May 15, 2009
Marantz SA8003 SACD/CD Player
As I mentioned in my review of the Rotel RCD-1072 CD player, often a
technologys finest moment is just before that technology is rendered obsolete. That
well may be the case with the CD and SACD formats -- any numbers of excellent players are
on the market today, and theyre perhaps the best ever. In fact, Marantzs
SA8003 SACD/CD player ($999.99 USD) might be the finest CD player Ive ever
Marantz, one of the great names in hi-fi, was founded in
the 1950s by Saul Marantz. He and his designers, Richard Sequerra and Sidney Smith,
produced some of the icons of audio: the Marantz 7c preamplifier, the 8 (stereo) and 9
(mono) power amps, the famous 10b FM tuner, and the exquisite 18 receiver. Since being
sold to Superscope in 1964, Marantz has gone through tremendous ups and downs, but since
its 2002 merger with Denon, Marantz has concentrated on what many call entry-level
high-end audio gear. One can only hope the acquisition of parent D&M Holdings by Bain
Capital, Mitt Romneys former firm, wont result in loss of focus for the
various D&M brands.
At 17-3/8"W x 4-5/16"H x 13-9/16"D and a
hefty (for a disc player) 17 pounds, the SA8003 is far from petite. However, its
front-panel controls are minimal; Marantz must have figured that most functions would be
operated via the remote control. The panel is in three sections, but all the action is the
middle, other than the large power button on the left. The large fluorescent display
flashes more messages than the usual players display, including: Power On/Off; CD or
SACD, depending on the type of disc inserted; track number; icons for Play and Pause; a
series of messages to indicate whether Repeat, Random, or Program play has been chosen;
etc. Just above the display is the disc tray, which operated smoothly and silently. Three
pushbuttons on each side of the display control disc tray Open/Close, Track Skip/Search
Forward or Back, Play, Stop, and Pause. To the lower right of the display is a 1/4"
headphone jack with its own level control. To the lower left is a pushbutton that selects
between Disc Media or whatevers connected to the adjacent USB port, such as an iPod
or flash memory drive. The USB ports output is available at the analog but not the
digital output jacks.
Two small quibbles: On the few other SACD players Ive
seen, the discs title and artist are displayed when the disc is first read, but not
so with the SA8003. And its response to commands was somewhat lethargic, which seems par
for the course for SACD players. It took five seconds or more for the SA8003 to decide
whether a disc was a CD or an SACD; only then would it take any commands.
Around back are two gold-plated analog RCA outputs, coaxial
and optical digital outputs, jacks that permit daisy-chaining of the remote control with
other Marantz components, and an IEC power jack so you can try an alternate power cable.
The remote control itself is quite versatile, seeming
capable of doing everything except butter your breakfast toast. Its long and narrow
but well balanced, and at its balance point even has a depression on its back -- a nifty
and thoughtful design feature. The controls exclusive to the remote include Program,
Repeat and Random play, Automatic Music Scan, and an On/Off button for the digital outputs
(Marantz recommends that if youre not using these, make sure theyre
turned off). There are even Input Selector, Volume Up/Down, and Mute controls for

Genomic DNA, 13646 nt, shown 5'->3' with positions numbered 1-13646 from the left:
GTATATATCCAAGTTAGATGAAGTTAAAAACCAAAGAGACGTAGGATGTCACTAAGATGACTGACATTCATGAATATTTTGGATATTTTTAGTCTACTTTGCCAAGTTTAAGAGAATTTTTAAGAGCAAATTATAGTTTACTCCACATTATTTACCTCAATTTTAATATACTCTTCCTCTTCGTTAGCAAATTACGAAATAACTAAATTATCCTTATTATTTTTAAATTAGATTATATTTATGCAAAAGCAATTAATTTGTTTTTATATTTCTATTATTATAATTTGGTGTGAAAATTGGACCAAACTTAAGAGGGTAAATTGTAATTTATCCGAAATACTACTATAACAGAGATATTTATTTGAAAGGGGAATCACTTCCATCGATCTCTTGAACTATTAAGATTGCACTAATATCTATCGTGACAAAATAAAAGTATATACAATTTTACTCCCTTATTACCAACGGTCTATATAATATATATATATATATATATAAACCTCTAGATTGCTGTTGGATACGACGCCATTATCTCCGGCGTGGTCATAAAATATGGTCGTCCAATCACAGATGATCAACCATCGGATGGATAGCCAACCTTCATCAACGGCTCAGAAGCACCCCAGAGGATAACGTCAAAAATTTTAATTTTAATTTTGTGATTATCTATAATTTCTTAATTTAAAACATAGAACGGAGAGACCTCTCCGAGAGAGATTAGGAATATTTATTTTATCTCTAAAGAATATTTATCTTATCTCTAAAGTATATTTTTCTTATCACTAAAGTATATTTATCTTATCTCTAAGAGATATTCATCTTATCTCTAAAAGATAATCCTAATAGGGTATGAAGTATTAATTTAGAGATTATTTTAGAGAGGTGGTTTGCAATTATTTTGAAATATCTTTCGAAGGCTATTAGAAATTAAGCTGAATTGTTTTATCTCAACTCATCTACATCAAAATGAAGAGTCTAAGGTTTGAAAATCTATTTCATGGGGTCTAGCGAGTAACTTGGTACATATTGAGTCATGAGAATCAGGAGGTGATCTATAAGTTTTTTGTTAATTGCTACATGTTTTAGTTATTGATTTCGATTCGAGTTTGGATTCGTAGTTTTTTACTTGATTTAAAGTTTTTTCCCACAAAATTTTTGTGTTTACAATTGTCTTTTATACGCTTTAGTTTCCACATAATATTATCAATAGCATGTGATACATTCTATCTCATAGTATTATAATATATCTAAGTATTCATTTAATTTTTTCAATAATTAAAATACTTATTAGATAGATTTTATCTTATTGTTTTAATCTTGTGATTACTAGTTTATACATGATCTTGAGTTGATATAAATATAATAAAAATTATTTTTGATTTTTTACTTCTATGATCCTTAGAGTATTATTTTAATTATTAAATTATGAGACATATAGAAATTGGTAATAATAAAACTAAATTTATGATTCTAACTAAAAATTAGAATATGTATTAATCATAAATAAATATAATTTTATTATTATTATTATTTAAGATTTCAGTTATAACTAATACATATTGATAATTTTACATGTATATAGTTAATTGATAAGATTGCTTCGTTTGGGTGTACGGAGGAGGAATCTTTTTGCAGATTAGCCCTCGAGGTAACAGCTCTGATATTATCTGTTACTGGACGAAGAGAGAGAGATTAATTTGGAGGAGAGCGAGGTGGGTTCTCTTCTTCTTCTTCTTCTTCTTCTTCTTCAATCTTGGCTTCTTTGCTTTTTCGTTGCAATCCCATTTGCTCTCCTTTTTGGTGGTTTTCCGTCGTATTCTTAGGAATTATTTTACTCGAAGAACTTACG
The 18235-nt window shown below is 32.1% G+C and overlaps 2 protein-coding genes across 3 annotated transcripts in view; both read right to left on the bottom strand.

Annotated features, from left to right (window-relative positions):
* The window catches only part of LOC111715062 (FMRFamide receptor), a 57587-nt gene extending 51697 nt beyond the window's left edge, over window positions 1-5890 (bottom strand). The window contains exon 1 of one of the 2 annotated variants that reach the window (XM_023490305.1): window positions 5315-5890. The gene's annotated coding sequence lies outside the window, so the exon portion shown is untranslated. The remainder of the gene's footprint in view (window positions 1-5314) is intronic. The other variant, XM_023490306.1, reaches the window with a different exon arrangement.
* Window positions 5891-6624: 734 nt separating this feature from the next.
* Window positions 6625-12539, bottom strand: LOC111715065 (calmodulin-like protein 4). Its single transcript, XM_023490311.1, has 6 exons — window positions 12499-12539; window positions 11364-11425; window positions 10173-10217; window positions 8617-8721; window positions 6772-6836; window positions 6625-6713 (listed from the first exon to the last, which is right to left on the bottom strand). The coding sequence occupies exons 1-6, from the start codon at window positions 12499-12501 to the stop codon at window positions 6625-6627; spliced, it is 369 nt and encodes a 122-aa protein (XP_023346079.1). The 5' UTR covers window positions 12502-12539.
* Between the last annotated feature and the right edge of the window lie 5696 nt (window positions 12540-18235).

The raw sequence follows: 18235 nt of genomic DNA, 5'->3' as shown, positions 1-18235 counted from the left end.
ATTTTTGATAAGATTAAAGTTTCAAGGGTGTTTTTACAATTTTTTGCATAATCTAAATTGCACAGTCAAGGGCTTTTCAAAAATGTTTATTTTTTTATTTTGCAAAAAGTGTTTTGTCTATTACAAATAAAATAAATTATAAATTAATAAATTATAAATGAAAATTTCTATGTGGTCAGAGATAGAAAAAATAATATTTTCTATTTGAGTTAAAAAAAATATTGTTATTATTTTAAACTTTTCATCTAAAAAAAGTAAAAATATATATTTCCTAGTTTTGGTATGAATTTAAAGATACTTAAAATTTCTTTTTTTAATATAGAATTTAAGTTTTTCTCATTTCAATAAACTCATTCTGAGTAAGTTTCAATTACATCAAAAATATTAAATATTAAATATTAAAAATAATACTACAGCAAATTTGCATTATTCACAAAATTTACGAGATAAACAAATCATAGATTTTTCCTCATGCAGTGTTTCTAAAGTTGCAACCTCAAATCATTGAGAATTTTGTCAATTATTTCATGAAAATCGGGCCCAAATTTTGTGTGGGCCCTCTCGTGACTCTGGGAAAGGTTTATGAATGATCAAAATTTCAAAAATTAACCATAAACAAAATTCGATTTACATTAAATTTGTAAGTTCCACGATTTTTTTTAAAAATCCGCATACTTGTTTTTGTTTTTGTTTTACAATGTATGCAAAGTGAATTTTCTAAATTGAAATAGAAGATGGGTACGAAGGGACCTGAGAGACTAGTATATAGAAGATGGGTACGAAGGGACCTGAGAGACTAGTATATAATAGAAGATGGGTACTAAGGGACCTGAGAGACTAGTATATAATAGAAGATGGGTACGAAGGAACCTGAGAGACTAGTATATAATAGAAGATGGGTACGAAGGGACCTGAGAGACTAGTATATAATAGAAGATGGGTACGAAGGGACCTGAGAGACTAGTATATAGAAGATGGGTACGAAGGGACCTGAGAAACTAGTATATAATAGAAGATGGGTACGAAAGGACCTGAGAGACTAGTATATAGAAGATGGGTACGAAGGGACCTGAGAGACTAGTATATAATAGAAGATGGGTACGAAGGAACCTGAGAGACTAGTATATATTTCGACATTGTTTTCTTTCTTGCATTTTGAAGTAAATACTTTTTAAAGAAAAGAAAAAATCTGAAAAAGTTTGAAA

operating a Marantz integrated amplifier or preamplifier.
Marantz boasts of the SA8003s "low-noise,
low-distortion filter circuits and high-speed HDAMSA2-type output amplifier with the
differential input type HDAM," a toroidal power transformer that "produces less
vibration and magnetic leakage flux," the great capacitance of the power supply,
audiophile-grade film and electrolytic capacitors, and double-layered circuit boards. HDAM
stands for Hyper-Dynamic Amplifier Module, a Marantz-developed replacement for IC op-amps.
The HDAMs use surface-mount discrete components, which Marantz claims have less noise and
better slew rates than the ICs they replace.
The interior of the SA8003 is a good example of
21st-century electronics design. The large toroidal power transformer feeds the separate
power supplies for the digital and analog circuits. Several ferrite rings are used to
reduce EMI/RFI. Circuit boards are nicely laid out and made from high-quality material.
And Marantz isnt kidding about using discrete components: though I saw lots and lots
of transistors, I saw only one integrated circuit in the entire machine. All in all, the
SA8003 seems to be very well engineered and well constructed.
I compared the SA8003 to my Sony CDP-X303ES CD player. Both
played through my Linn Majik 1-P integrated amplifier via interconnects from Linn (the
Sony) and Dayton Audio (the Marantz). During my listening I also swapped the interconnects
between the players, but could hear no difference between them. The Linn amp drives my
NEAR 50 Me II speakers, or a newly acquired pair of mid-1970s Wharfedale W60E
"bookshelf" speakers. (My total investment for the latter was $95: $16 for the
speakers at a local thrift shop, and $79 for a replacement tweeter for one of them.) I
enclosed "bookshelf" in quotation marks because the Wharfedales are 25"H x
14"W x 12"D and weigh 56 pounds each -- to which I can attest, having dropped
one of them on a big toe. Each sealed-box enclosure contains a 12.5" woofer, a
5" acoustically isolated midrange driver, and a 1.25" soft-dome tweeter. The
W60Es arent the last word in bass response, being a little loosey-goosey on the
bottom end with the Linn, but their mids and highs are fabulous! Both sets of
speakers were connected to the amp with 14-gauge AR speaker cable.
Its my opinion that well-designed digital source
components probably evince fewer audible differences among them than does nearly any other
category of audio component. Nothing that I heard in my comparison of the Sony CDP-X303ES